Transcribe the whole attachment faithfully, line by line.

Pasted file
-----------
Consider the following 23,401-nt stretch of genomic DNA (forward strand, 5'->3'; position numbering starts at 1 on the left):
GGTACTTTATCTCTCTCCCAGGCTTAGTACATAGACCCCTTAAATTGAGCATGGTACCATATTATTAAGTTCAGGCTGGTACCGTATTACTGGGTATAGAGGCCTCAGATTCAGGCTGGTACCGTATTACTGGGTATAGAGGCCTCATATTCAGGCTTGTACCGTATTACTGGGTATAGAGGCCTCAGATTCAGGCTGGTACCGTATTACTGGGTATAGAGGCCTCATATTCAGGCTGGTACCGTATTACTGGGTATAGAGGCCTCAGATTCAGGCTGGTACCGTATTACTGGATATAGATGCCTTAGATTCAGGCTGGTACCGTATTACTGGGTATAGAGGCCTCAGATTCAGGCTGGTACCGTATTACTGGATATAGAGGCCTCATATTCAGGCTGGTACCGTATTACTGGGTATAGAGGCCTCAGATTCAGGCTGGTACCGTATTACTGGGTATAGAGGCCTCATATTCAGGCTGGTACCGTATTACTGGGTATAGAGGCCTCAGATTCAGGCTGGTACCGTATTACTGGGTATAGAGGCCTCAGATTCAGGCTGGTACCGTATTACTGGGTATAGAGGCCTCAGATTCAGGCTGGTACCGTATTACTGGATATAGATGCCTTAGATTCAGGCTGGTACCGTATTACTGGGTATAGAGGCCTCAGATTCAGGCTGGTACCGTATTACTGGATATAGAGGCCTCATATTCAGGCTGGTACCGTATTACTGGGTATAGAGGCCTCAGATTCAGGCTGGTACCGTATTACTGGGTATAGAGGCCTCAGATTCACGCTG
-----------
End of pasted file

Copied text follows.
Consider the following 23,401-nt stretch of genomic DNA (forward strand, 5'->3'; position numbering starts at 1 on the left):
GGTACTTTATCTCTCTCCCAGGCTTAGTACATAGACCCCTTAAATTGAGCATGGTACCATATTATTAAGTTCAGGCTGGTACCGTATTACTGGGTATAGAGGCCTCAGATTCAGGCTGGTACCGTATTACTGGGTATAGAGGCCTCATATTCAGGCTTGTACCGTATTACTGGGTATAGAGGCCTCAGATTCAGGCTGGTACCGTATTACTGGGTATAGAGGCCTCATATTCAGGCTGGTACCGTATTACTGGGTATAGAGGCCTCAGATTCAGGCTGGTACCGTATTACTGGATATAGATGCCTTAGATTCAGGCTGGTACCGTATTACTGGGTATAGAGGCCTCAGATTCAGGCTGGTACCGTATTACTGGATATAGAGGCCTCATATTCAGGCTGGTACCGTATTACTGGGTATAGAGGCCTCAGATTCAGGCTGGTACCGTATTACTGGGTATAGAGGCCTCATATTCAGGCTGGTACCGTATTACTGGGTATAGAGGCCTCAGATTCAGGCTGGTACCGTATTACTGGGTATAGAGGCCTCAGATTCAGGCTGGTACCGTATTACTGGGTATAGAGGCCTCAGATTCAGGCTGGTACCGTATTACTGGATATAGATGCCTTAGATTCAGGCTGGTACCGTATTACTGGGTATAGAGGCCTCAGATTCAGGCTGGTACCGTATTACTGGATATAGAGGCCTCATATTCAGGCTGGTACCGTATTACTGGGTATAGAGGCCTCAGATTCAGGCTGGTACCGTATTACTGGGTATAGAGGCCTCAGATTCACGCTG